Google has prevailed against another U.K. class-action style privacy lawsuit after a London court dismissed a lawsuit filed last year against the tech giant and its AI division, DeepMind, which had sought compensation for misuse of NHS patients’ medical records.
The decision underscores the hurdles facing class-action style compensation claims for privacy breaches in the U.K.
The complainant had sought to bring a representative claim on behalf of the approximately 1.6 million individuals whose medical records were — starting in 2015 — passed to DeepMind without their knowledge or consent — seeking damages for unlawful use of patients’ confidential medical data. The Google-owned AI firm had been engaged by the Royal Free NHS Trust which passed it patient data to co-develop an app for detecting acute kidney injury. The U.K.’s data protection watchdog later found the Trust had lacked a lawful basis for the processing.
In a judgement issued today by the Royal Courts of Justice in London, Justice Heather Williams dismissed the case on the grounds that it did not meet the bar for bringing a representative action, which requires the claim to be based on general circumstances that apply to the entire class rather than on individual circumstances, finding therefore that the claim would be bound to fail.
The complainants had attempted to scale this legal wall by seeking only “lowest common denominator damages” for each member of the claimed class — meaning they were suing for compensation calculated by considering “the irreducible minimum harm” suffered by all members.
However even this lowered bar did not pass muster, as the justice identified “many relevant variables” between members of the class and judged there to be overwhelming challenges to any attempt to redrawn the class to try to establish a viable claim — concluding there is “a fundamental and inherent difficulty in identifying a viable claim for any class members if this claim is brought as a representative action on the basis of common circumstances”.
The law firm representing claimant, Andrew Prismall, was contacted for comment but at press it had not responded.
A Google DeepMind spokesperson sent this statement welcoming the ruling: “We are pleased that the Court has decided to put an end to these proceedings. As we have argued, this claim is unfounded and without merit.”
This is not the first time a class-action style privacy damages claims against Google has run aground in the U.K. Back in 2021, the Supreme Court definitively blocked another representative action which had been brought by a consumer rights campaigner in relation to a workaround Google had allegedly applied to override iPhone users’ privacy settings in Apple’s Safari browser between 2011 and 2012.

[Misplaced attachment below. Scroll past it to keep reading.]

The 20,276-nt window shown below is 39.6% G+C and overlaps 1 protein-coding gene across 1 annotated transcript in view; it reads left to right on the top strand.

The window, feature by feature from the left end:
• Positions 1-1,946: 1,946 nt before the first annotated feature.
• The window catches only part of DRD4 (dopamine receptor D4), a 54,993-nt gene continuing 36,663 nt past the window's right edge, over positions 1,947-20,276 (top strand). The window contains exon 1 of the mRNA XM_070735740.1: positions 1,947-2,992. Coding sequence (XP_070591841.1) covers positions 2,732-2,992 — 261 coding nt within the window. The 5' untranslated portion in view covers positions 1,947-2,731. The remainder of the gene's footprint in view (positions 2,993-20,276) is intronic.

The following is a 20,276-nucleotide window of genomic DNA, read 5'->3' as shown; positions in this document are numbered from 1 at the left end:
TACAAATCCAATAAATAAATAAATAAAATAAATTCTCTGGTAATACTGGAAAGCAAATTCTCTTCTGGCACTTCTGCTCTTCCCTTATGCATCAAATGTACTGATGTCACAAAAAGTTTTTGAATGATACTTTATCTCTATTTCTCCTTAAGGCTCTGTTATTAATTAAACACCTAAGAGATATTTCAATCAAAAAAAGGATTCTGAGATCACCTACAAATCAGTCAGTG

An earlier attempt by Prismall to bring a representative claim against Google and DeepMind under U.K. data protection law was abandoned following Google’s aforementioned Supreme Court win. He then went on to refile the claim, under the common law tort of misuse of private information, only for that case to be dismissed today.
While a class action lawsuit filed in recent years against TikTok, alleging abuse of children’s data, was also withdrawn last year in the wake of Google’s Supreme Court win. The claimant in that case was reported as saying the decision had created an enormous amount of legal uncertainty around privacy class actions, leading to cost risks that the litigation funders and insurers were no longer willing to bear — which meant parents would have been exposed if they’d chosen to go ahead (hence they did not).
Bringing a legal claim for damages as an individual also remains prohibitively expensive. So the lack of a clear (low risk) route for U.K. citizens to pursue class-action style litigation over privacy harms means there are very limited options for them to obtain redress for misuse of their data.
Back in 2017, the UK’s data protection watchdog did not even issue a financial penalty for the NHS Trust it found had unlawfully passed patients’ records to DeepMind. Nor was the tech giant ordered to delete patients’ data. And while Google subsequently went on — in 2021 — to decommission the app, DeepMind had been able to ink deals with a number of NHS Trusts to use a piece of software developed using unlawfully processed personal data. So complaining to the national privacy regulator in the hopes it will meaningfully sanction rule breakers is no sure-fire route to successful outcomes for Brits either.
It’s an increasingly different picture in the European Union where a Collective Redress Directive was passed back in 2020 that’s due to enter into force next month. This law is aimed at bolstering consumer rights by making it easier for the bloc’s citizens to bring representative actions and sue collectively over breaches of their rights.
Add to that, another incoming change to EU product liability rules is intended to make it easier for people to sue for damages caused by software and AI systems, including for breaches of fundamental rights like privacy.
A recent judgement by the Court of Justice of the EU also established that the bloc’s data protection framework does not set a threshold for harm for a breach compensation claim.
This report was updated with details of the TikTok lawsuit